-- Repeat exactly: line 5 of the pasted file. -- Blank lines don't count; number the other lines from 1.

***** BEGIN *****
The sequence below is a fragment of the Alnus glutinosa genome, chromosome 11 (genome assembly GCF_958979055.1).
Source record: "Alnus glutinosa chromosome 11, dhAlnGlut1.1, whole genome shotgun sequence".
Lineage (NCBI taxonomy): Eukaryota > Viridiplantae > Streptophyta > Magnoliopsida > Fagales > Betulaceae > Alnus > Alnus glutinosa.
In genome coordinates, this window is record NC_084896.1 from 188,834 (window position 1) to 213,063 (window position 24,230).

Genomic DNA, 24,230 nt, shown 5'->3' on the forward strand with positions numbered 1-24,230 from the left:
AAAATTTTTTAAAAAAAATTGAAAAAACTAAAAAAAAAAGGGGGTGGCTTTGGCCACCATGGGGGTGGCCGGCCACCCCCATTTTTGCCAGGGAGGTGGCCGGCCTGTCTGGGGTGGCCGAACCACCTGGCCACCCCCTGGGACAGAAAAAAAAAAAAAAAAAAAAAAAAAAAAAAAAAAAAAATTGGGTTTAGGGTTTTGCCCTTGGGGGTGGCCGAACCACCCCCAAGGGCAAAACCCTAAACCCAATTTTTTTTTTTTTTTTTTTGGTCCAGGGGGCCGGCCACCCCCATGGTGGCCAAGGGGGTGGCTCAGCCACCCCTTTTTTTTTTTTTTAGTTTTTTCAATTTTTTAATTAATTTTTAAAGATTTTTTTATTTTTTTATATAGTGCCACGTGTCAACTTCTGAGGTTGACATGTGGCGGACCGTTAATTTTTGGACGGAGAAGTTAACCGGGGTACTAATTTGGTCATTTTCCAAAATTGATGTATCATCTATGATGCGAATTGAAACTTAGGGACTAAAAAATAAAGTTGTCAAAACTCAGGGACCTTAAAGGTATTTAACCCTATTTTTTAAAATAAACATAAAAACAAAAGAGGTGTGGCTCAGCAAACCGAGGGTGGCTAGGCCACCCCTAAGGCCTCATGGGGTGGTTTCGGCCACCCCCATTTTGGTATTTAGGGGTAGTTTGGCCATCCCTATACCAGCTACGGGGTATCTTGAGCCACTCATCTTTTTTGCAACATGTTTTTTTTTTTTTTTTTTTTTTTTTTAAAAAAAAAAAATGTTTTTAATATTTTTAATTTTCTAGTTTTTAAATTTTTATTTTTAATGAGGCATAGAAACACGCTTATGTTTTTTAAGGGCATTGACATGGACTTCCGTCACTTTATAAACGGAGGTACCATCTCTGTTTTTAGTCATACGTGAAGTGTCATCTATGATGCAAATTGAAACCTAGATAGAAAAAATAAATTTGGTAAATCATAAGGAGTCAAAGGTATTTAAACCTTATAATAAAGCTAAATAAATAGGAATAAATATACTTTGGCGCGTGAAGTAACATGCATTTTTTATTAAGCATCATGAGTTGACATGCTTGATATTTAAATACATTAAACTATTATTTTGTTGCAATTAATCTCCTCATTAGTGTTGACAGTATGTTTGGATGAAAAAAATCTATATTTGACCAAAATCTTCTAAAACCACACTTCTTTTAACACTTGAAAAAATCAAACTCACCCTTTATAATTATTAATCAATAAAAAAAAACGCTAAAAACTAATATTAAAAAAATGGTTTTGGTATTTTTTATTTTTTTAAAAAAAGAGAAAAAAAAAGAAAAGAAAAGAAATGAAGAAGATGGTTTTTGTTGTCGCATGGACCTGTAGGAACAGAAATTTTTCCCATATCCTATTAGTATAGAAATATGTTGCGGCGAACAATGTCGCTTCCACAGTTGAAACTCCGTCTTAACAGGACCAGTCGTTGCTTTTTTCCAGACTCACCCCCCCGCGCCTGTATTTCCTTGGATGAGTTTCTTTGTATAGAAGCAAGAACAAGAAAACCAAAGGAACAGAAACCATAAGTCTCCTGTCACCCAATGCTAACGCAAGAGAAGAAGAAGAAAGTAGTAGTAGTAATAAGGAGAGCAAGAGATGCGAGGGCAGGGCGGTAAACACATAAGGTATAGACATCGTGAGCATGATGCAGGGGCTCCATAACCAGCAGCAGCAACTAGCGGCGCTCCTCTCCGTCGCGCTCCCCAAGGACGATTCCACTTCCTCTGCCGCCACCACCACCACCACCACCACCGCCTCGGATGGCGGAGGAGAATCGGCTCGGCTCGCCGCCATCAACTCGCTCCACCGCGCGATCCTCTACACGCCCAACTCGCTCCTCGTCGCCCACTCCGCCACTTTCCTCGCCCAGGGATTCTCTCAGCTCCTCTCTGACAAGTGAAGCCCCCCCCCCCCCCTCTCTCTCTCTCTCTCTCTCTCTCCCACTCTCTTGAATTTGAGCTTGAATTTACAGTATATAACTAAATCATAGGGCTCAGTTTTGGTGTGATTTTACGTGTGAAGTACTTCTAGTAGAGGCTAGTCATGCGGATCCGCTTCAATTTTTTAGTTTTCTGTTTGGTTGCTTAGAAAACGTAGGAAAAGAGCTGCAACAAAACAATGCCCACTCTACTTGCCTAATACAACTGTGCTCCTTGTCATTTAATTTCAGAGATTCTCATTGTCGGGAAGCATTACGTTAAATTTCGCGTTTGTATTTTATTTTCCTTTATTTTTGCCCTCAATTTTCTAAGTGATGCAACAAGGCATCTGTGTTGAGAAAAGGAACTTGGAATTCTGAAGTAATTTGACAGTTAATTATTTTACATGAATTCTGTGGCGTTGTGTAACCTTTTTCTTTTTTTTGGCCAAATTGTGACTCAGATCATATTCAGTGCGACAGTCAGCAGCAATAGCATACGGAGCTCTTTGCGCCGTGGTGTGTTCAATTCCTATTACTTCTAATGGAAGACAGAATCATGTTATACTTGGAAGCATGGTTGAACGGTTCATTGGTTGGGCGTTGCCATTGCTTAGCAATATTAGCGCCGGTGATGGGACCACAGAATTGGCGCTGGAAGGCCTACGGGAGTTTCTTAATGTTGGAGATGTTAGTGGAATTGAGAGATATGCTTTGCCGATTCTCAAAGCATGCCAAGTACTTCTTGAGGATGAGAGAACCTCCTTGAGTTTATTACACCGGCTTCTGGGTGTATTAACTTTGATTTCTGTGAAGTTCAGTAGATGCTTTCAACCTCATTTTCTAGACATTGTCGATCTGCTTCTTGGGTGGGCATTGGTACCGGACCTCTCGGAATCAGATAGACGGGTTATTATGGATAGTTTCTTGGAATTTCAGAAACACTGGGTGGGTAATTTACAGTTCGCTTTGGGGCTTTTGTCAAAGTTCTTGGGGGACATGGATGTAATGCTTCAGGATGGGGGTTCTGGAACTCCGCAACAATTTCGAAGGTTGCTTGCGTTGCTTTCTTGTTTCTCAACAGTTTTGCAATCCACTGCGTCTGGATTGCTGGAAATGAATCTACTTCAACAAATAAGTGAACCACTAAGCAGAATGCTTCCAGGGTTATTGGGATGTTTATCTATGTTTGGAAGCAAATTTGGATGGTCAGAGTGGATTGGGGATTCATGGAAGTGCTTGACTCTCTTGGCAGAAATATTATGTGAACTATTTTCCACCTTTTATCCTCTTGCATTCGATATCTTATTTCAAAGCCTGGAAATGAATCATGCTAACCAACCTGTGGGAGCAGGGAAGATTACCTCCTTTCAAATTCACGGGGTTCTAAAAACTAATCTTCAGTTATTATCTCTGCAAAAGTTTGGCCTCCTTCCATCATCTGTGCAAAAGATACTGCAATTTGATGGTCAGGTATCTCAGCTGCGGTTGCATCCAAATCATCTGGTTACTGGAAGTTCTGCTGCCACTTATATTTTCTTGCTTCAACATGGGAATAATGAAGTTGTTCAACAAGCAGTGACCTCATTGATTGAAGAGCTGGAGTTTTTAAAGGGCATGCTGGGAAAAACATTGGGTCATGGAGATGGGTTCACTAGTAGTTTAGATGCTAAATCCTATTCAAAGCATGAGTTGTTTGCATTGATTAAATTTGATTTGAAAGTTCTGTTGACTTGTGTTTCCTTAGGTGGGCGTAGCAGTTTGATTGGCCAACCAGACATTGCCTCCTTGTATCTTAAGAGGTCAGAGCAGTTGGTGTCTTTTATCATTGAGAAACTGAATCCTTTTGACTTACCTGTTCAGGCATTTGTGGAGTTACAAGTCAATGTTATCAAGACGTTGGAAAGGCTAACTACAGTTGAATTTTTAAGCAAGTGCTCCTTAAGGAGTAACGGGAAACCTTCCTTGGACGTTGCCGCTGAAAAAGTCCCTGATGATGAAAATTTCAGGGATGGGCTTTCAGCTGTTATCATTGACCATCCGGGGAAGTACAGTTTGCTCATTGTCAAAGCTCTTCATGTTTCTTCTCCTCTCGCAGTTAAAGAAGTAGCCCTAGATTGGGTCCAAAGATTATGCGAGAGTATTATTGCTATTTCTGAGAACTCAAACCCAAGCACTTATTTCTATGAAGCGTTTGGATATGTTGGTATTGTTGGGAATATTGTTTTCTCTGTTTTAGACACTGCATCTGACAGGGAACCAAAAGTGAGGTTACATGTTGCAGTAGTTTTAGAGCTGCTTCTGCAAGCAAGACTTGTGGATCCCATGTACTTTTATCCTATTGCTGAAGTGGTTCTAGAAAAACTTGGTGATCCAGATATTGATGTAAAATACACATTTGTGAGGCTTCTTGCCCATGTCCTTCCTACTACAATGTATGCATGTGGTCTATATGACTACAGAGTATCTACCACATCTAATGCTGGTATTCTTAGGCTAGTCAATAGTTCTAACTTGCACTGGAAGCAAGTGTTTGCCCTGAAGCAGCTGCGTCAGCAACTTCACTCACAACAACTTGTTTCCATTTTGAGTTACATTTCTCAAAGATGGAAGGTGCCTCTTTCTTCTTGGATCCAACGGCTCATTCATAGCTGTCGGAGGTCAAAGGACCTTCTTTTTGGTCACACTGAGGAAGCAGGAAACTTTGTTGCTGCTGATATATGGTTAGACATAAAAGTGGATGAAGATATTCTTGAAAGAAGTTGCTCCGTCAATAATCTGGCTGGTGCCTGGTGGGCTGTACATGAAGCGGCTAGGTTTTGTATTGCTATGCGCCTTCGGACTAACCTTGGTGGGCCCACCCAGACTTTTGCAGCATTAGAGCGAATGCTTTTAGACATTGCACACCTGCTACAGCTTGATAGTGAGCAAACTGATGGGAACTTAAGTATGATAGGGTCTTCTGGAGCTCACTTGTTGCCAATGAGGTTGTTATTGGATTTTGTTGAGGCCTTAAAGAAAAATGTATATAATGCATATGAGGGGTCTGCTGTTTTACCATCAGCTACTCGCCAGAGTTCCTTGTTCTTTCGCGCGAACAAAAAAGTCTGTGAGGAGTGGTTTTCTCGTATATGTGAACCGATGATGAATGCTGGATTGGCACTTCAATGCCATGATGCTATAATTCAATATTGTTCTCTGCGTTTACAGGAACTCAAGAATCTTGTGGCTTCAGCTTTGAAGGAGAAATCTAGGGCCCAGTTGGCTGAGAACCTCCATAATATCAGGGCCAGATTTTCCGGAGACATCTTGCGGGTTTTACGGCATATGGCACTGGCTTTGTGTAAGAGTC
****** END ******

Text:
Genomic DNA, 24,230 nt, shown 5'->3' on the forward strand with positions numbered 1-24,230 from the left: